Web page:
Are you suffering from the heartache of a frustrating content production process that causes constant delays?
Time to work on creating a better content workflow.
A workflow is more than a checklist; it’s a well-defined and refined process that all content team members follow in order to create amazing content, while minimizing turnaround time and keeping everyone on the same page.
Having a proper workflow in place is key when you are dealing with social media management, content writing, web development – any creative process that requires team collaboration.
Is Your Content Workflow Broken?
Symptoms of a broken content production process at an agency include:
- Getting buried in back-and-forth emails
- Relying on spreadsheets and documents for collaboration
- Team members getting angry at regular delays
- Unclear delegation of responsibility
- Too many people involved in the same stage of production
- Playing “the blame game” when something goes wrong
- Missed deadlines
- Disengaged or (even worse) angry clients
These symptoms are only compounded with large content production teams, which are very common. When Brandpoint surveyed their clients, they found that 20 percent said 10 or more people were involved in every piece of content. For social media, our own data shows that 35 percent of social media content teams have five or more people involved.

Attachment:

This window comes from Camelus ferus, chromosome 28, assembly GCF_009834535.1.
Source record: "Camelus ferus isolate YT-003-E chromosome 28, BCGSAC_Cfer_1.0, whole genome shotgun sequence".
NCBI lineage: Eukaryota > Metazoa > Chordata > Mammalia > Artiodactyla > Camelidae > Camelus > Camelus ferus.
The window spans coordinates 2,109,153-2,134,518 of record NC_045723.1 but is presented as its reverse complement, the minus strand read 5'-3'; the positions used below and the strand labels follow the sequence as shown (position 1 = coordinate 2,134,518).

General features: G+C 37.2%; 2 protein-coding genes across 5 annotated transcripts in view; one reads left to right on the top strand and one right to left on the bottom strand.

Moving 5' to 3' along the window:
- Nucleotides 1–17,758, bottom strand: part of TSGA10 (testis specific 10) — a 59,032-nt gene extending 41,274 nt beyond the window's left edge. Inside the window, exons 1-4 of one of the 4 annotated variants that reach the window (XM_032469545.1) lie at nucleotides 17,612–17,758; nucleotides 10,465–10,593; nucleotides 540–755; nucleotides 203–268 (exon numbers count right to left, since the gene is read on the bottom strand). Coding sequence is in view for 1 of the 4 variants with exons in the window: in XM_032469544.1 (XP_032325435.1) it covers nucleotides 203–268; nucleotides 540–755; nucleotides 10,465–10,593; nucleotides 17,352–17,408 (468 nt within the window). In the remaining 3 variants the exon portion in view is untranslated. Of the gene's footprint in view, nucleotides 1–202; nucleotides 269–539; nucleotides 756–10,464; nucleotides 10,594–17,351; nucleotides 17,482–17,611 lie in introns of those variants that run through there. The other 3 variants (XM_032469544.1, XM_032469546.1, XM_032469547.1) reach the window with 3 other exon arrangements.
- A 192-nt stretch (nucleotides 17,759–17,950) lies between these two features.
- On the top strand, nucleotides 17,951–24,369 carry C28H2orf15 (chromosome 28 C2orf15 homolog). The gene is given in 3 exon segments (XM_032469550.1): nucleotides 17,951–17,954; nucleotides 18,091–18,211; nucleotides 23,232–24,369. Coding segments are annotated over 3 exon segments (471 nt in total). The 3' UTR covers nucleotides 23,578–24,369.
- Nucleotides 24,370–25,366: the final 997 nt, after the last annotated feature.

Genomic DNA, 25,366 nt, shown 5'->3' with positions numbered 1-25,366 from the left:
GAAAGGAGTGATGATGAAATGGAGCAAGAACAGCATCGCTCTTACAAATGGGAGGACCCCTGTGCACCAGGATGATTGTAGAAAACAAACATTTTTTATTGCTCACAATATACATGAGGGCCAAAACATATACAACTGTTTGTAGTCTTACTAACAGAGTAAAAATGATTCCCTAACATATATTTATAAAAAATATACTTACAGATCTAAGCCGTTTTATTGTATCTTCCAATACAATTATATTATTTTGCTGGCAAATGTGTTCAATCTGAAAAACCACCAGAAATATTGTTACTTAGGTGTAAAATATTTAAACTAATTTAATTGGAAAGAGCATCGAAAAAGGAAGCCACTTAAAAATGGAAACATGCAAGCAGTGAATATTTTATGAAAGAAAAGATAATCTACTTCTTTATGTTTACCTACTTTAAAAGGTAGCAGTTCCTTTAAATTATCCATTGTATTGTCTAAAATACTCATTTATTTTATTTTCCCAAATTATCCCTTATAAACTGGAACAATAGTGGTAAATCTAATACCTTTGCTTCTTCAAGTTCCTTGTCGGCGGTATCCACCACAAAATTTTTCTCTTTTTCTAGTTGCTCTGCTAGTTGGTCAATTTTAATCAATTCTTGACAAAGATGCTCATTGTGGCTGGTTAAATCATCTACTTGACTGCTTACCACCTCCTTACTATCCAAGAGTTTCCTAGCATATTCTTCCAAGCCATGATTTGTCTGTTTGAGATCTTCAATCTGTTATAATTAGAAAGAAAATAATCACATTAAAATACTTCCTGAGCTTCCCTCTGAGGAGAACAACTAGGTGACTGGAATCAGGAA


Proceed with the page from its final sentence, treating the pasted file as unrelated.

With such large teams, it’s imperative that your workflow is streamlined and well-defined.
Benefits of having a clearly defined content workflow:
- Everyone knows their roles and responsibilities
- Less back-and-forth communication
- Breaks down silos between team members
- Easily understood timelines
- No missed deadlines
- No sense of urgency
- More client confidence
If you’re thinking, “Yes, my team DEFINITELY needs to reevaluate our processes,” then read on to learn how to properly assess your current processes and create a streamlined content production process that works for your agency.
Audit Your Content Workflow
Every agency content team has some sort of content production workflow, which often can seem deceptively simple. Here’s one example:
- Brainstorming topics
- Creating an outline
- Writing a draft
- Designing images
- Getting client approval
- Publishing to web
Yet with the number of people involved and the amount of back and forth, this process can easily get buried in admin and feedback loops.
Here is just one example of a typical lifecycle for a standard blog post – we won’t blame you if you end up skimming it:
- Strategist assigns post topic to copywriter (email)
- Copywriter produces outline, sends to strategist (email)
- Strategist approves outline (email)
- Copywriter produces draft (Word doc)
- Copywriter informs the editor that the draft is ready (email)
- Editor produces edits in document (Word doc)
- Editor seeks clarification from the copywriter (email)
- Copywriter responds (email)
- Editor makes changes in doc (Word doc)
- Editor sends to strategist for review (email)
- Strategist sends post and image requests to designer (email)
- Designer reviews, asks strategist, copywriter and editor for clarification on intent (email)
- Team discusses to nail down intent and translate to visuals (email)
- Designer sends image suggestions to strategist (email)
- Strategist and designer email back and forth to finalize ideas (email)
- Designer creates images, sends to strategist (email)
- Strategist requests changes (email)
- Designer makes changes, sends completed images and blog to account coordinator (email)